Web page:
According to SportsGrid
, the Nyack (N.Y.)-Tappan Zee (N.Y.) High boys hockey co-op team was set to play Section I state playoff game against Lakeland (N.Y.)-Panas (N.Y.), but forfeited. SportsGrid
reports the school authorities have not confirmed the exact reason for the forfeiture, but it is being widely assumed that the wild locker room dance session was the reason.
According to the Lower Hudson Valley hockey blog (Lohudblog)
, a senior forward Corey Aronson, tweeted to a friend: "We were forfeited from playoffs for a borderline inappropriate video in the locker room of Harlem shake."
The video went viral late Thursday. Lohudblog
comments on the "inappropriate" content of the video: "Several team members are doing the Harlem Shake... and they are wearing very little clothing. Most are in their underwear or compression shorts. All of the Ice Hawks in the video masked their faces. One student athlete danced on a bench wearing only a strategically-placed sock."
was only being polite when it avoids mentioning "the doggie-style hockey-stick sex" improvisation by two creative members of the team.
Most commenters, however, think a forfeiture was too harsh on the boys. Lohudblogs
comments: "They weren't being destructive, but they weren't exactly representing those uniforms that were discarded before somebody turned up the music and screamed, 'Action!'"
, arguing that the punishment was too harsh on the boys: "Forfeiting the game seemed kind of over-compensatory. It’s not like they did anything destructive or harmful towards anybody. High schoolers do a lot worse for themselves on the Internet nowadays anyway... Teenagers do stupid, compulsive things, especially when there are a few cheap laughs involved. But this seemed like a no-harm, no-foul type of situation."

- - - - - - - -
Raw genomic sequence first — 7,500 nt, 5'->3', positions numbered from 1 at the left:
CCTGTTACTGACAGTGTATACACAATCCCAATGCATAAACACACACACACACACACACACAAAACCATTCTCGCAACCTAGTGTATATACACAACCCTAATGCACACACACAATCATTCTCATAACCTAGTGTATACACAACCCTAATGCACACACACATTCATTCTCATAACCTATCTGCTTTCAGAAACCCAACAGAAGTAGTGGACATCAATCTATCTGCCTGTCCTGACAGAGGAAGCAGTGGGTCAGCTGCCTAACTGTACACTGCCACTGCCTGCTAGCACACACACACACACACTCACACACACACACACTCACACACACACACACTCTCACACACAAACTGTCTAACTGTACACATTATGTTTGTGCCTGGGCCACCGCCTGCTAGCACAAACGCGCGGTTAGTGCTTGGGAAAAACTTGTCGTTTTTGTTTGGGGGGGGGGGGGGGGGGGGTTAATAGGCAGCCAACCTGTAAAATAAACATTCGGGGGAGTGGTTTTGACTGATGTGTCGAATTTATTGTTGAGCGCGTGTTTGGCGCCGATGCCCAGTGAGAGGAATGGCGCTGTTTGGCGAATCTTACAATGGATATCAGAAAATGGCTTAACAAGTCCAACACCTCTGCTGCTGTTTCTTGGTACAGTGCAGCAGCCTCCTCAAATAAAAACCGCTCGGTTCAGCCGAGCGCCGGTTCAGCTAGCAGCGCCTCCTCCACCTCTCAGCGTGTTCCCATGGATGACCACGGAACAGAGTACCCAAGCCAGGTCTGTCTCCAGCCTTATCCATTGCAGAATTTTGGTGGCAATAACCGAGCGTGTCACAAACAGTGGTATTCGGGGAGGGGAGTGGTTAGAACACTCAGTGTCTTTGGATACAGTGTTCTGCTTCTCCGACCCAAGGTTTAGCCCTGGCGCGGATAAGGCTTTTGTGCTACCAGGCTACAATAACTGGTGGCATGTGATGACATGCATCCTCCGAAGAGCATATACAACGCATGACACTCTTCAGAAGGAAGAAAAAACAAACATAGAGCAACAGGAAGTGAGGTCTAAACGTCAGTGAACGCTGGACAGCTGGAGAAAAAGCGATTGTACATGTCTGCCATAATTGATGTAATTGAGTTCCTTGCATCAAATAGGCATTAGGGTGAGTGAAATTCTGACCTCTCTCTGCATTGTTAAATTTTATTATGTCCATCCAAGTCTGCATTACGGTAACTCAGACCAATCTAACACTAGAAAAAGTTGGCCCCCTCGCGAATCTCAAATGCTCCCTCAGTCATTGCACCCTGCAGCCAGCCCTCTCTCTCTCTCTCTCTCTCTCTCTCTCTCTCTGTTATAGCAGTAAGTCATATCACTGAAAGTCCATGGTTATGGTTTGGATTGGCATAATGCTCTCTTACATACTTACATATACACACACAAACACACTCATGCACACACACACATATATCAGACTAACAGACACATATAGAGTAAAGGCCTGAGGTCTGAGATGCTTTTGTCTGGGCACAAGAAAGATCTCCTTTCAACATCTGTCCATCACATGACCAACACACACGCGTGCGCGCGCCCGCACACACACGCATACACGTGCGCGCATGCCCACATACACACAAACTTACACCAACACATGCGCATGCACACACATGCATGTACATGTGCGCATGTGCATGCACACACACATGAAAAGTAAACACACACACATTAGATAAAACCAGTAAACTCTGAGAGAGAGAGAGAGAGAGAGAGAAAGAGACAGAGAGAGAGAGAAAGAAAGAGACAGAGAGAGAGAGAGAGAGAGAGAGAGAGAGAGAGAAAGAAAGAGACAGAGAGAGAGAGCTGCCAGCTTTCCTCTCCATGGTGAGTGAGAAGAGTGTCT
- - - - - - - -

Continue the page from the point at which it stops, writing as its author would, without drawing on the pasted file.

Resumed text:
A member of the team, Brian Bermingham, who was involved in the locker room gyrations, said: "I don’t think we deserved to get kicked out of the playoffs."
asked "What was the thought process" behind the wild jubilation, he said it was just "fun."
Corey Aronson said: "I mean, it was close. It wasn't that bad. I know YouTube wouldn't let it stay up there if it were really bad."
The youngster's father Dr. Craig Aronson, said: "When you look at something like this, it’s a bit shocking.” But he argued that the punishment was excessive. He wrote in a protest letter to the school authorities: "Sexual connotations are part of our culture and are protected by our constitution. The school is looking to educate children on what’s right and wrong and I don’t think making this decision so quickly is really educating them."
Let's hope the kids have learned a lesson; as Bermingham says, “Think twice about putting things on the Internet."
advises youngsters, as if youngsters have never been wisely advised, to remember the "omnipresent World Wid Web" and understand that the "hormonal snippets" they post online are available to "friends and neighbors, parents, teachers, bloggers" and probably the worst of the lot, journalists.